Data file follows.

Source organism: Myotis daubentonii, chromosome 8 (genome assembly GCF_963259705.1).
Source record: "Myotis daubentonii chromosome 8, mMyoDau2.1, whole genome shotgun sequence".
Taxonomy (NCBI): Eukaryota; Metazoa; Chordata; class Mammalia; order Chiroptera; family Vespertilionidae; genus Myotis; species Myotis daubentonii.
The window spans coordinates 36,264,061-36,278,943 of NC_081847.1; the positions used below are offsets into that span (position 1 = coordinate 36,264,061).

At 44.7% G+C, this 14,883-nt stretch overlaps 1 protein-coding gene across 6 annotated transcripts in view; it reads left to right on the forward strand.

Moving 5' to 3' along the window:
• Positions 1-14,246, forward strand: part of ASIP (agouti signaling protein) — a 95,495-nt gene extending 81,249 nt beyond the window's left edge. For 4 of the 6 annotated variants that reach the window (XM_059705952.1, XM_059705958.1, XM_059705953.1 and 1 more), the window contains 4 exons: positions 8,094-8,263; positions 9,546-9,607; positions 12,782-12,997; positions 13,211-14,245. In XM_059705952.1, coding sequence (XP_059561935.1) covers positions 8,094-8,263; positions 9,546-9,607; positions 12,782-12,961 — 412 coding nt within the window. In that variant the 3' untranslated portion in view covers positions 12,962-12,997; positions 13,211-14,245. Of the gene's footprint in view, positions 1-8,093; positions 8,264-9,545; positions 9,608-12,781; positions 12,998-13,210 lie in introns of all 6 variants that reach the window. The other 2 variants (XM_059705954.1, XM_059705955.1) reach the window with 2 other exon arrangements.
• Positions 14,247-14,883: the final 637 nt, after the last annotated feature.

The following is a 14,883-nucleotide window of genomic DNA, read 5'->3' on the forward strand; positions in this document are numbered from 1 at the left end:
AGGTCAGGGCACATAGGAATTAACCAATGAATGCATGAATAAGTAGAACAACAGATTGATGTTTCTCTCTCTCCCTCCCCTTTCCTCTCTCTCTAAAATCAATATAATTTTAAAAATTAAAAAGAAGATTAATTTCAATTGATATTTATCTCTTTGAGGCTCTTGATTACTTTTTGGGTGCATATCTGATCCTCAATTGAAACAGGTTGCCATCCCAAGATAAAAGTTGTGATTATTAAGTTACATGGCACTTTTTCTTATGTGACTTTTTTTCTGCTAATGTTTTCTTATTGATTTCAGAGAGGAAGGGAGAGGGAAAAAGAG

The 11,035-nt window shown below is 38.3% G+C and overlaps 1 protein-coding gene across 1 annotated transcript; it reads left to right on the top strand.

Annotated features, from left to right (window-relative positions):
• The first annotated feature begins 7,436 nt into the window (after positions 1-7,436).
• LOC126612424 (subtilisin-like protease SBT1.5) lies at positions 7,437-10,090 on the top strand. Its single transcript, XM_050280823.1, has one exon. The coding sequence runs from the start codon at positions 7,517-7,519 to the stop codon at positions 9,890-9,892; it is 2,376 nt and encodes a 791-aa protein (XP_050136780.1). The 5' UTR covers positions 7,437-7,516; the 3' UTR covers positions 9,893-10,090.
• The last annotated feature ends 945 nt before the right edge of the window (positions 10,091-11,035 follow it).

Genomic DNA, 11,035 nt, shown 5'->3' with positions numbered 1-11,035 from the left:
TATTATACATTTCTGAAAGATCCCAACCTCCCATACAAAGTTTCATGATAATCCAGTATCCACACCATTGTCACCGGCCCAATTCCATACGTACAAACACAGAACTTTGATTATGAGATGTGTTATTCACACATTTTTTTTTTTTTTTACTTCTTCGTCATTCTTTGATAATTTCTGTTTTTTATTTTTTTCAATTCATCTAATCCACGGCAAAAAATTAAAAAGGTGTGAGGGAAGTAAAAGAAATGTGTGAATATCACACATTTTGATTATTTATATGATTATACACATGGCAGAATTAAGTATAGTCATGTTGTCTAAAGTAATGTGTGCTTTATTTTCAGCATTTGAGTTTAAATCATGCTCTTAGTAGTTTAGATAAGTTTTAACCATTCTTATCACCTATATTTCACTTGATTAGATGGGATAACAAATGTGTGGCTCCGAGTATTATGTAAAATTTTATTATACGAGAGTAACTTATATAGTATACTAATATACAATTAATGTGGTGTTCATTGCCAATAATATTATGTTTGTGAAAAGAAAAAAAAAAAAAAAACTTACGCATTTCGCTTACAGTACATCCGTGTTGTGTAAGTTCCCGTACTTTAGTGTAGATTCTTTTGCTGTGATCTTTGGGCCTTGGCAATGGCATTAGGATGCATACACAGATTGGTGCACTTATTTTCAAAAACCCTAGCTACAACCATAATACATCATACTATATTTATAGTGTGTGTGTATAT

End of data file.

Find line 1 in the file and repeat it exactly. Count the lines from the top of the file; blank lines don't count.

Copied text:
Source organism: Myotis daubentonii, chromosome 8 (genome assembly GCF_963259705.1).